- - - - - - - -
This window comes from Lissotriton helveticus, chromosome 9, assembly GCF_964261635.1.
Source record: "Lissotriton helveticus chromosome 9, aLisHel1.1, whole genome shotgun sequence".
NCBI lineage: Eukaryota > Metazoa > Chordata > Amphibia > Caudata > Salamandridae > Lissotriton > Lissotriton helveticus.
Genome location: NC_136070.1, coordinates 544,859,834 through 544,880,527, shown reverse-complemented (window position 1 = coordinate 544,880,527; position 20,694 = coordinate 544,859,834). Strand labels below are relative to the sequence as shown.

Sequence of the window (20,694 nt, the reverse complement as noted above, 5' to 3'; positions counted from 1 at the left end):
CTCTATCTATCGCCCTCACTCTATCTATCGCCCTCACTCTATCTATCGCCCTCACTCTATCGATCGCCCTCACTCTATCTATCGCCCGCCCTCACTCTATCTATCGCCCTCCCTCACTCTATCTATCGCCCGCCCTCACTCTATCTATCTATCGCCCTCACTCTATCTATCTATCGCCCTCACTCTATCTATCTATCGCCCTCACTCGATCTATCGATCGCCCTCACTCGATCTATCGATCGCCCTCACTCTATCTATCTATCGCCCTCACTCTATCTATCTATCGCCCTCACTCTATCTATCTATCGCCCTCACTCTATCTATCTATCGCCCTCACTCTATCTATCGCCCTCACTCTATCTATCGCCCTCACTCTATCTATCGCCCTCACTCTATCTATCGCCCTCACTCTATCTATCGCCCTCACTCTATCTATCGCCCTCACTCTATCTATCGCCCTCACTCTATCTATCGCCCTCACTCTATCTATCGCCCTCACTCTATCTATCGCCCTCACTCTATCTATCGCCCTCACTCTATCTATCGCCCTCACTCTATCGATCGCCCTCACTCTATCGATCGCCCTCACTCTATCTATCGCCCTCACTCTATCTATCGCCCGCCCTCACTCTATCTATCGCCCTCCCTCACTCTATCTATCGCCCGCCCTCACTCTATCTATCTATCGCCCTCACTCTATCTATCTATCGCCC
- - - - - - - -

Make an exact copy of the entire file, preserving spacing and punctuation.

This window comes from Lissotriton helveticus, chromosome 9, assembly GCF_964261635.1.
Source record: "Lissotriton helveticus chromosome 9, aLisHel1.1, whole genome shotgun sequence".
NCBI lineage: Eukaryota > Metazoa > Chordata > Amphibia > Caudata > Salamandridae > Lissotriton > Lissotriton helveticus.
Genome location: NC_136070.1, coordinates 544,859,834 through 544,880,527, shown reverse-complemented (window position 1 = coordinate 544,880,527; position 20,694 = coordinate 544,859,834). Strand labels below are relative to the sequence as shown.

Sequence of the window (20,694 nt, the reverse complement as noted above, 5' to 3'; positions counted from 1 at the left end):
CTCTATCTATCGCCCTCACTCTATCTATCGCCCTCACTCTATCTATCGCCCTCACTCTATCGATCGCCCTCACTCTATCTATCGCCCGCCCTCACTCTATCTATCGCCCTCCCTCACTCTATCTATCGCCCGCCCTCACTCTATCTATCTATCGCCCTCACTCTATCTATCTATCGCCCTCACTCTATCTATCTATCGCCCTCACTCGATCTATCGATCGCCCTCACTCGATCTATCGATCGCCCTCACTCTATCTATCTATCGCCCTCACTCTATCTATCTATCGCCCTCACTCTATCTATCTATCGCCCTCACTCTATCTATCTATCGCCCTCACTCTATCTATCGCCCTCACTCTATCTATCGCCCTCACTCTATCTATCGCCCTCACTCTATCTATCGCCCTCACTCTATCTATCGCCCTCACTCTATCTATCGCCCTCACTCTATCTATCGCCCTCACTCTATCTATCGCCCTCACTCTATCTATCGCCCTCACTCTATCTATCGCCCTCACTCTATCTATCGCCCTCACTCTATCTATCGCCCTCACTCTATCGATCGCCCTCACTCTATCGATCGCCCTCACTCTATCTATCGCCCTCACTCTATCTATCGCCCGCCCTCACTCTATCTATCGCCCTCCCTCACTCTATCTATCGCCCGCCCTCACTCTATCTATCTATCGCCCTCACTCTATCTATCTATCGCCC